New Moms & Babies Are Leaving Maternity Wards Earlier Than Usual Due to Coronavirus

New Moms & Babies Are Leaving Maternity Wards Earlier Than Usual Due to Coronavirus

Here's what you need to know about the COVID-19 pandemic causing moms and newborns to leave the maternity ward earlier than usual.

Your Health

Kit and Larissa Cutler's extended family were looking forward to welcoming the couple's first child to the world.


The pregnancy was a joyous surprise after years of infertility. Kit's mom planned to travel from Florida to California for the baby's birth. Larissa's parents planned to come from Brazil and help. And they expected Larissa to spend at least three nights in the hospital after her scheduled cesarean delivery (C-section).

The COVID-19 pandemic changed everything.

After the family decided traveling was too risky, Kit's and Larissa's parents cancelled their trips. Alone but together, Kit and Larissa welcomed baby Finn on April 10, 2020.

Two days later, they asked their doctor if they could go home early. Finn was fine. So was Larissa. And neither Larissa nor Kit wanted to spend any more time than necessary in a medical institution that was also providing care to people with COVID-19, the respiratory illness caused by the novel coronavirus.

"In normal life, the maternity floor was kind of like a party — visiting friends and family, balloons, flowers, gifts and enormous amounts of food being delivered," said Beth Battaglino, RN-C, a maternal child nurse at Riverview Medical Center and CEO of HealthyWomen.org.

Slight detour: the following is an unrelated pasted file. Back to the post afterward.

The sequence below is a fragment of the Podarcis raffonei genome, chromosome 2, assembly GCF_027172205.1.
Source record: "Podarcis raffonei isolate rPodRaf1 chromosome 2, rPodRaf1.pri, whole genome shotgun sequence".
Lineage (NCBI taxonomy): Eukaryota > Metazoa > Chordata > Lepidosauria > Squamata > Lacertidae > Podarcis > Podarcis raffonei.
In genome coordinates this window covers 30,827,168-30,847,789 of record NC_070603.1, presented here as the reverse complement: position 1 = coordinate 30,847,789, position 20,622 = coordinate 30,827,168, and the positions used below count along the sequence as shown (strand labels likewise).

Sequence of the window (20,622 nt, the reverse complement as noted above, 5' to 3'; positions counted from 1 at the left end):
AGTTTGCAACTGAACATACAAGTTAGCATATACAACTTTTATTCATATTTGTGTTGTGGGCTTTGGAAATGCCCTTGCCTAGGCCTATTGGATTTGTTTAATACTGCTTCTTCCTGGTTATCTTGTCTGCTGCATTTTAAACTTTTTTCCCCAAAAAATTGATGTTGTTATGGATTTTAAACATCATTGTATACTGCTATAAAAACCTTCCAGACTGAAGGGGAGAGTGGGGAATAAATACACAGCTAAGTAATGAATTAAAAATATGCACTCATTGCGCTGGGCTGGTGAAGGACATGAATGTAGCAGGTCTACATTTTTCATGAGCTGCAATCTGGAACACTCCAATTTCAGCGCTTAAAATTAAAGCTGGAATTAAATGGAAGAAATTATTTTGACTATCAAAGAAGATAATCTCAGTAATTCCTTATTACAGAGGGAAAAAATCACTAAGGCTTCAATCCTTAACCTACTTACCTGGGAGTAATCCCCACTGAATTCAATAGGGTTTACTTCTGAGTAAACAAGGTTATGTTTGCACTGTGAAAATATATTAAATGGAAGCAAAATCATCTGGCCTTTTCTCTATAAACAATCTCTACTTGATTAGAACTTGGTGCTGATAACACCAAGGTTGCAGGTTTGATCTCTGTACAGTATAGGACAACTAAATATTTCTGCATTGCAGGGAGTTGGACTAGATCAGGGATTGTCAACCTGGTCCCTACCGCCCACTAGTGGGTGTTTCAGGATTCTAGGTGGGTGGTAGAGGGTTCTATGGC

Thanks to COVID-19-related restrictions on hospital visitors, new parents now spend most of their time alone in their room, and in an effort to minimize potential coronavirus exposure, new moms are being sent home earlier than usual.

The American Journal of Obstetrics and Gynecology MFM recommends discharging women within 24 hours of delivering vaginally and within 48 hours of a C-section during the pandemic.

Are mom and baby ready to go home?

Before the coronavirus pandemic, new moms usually stayed in the hospital two nights after a vaginal birth and three to four nights after a C-section, according to Diana Spalding, Motherly's digital education editor, a nurse midwife and author of The Motherly Guide to Becoming Mama.

Those lengths of stay were largely based on the 2008 Newborns' and Mothers' Health Protection Act, which set guidelines for health insurance plans. However, going home earlier was always an option, and Spalding said that moms who have uncomplicated deliveries at a birth center often go home within 12 hours of childbirth.

Spalding and Battaglino outlined the criteria that should be taken into consideration when deciding whether to discharge a new mother.

"If a woman has a vaginal birth, we want to make sure that her bleeding is under control — no heavier than a regular period," Spalding said.

The mother's uterus should feel firm, not soft and squishy, and her pain should be well controlled with over-the-counter medication.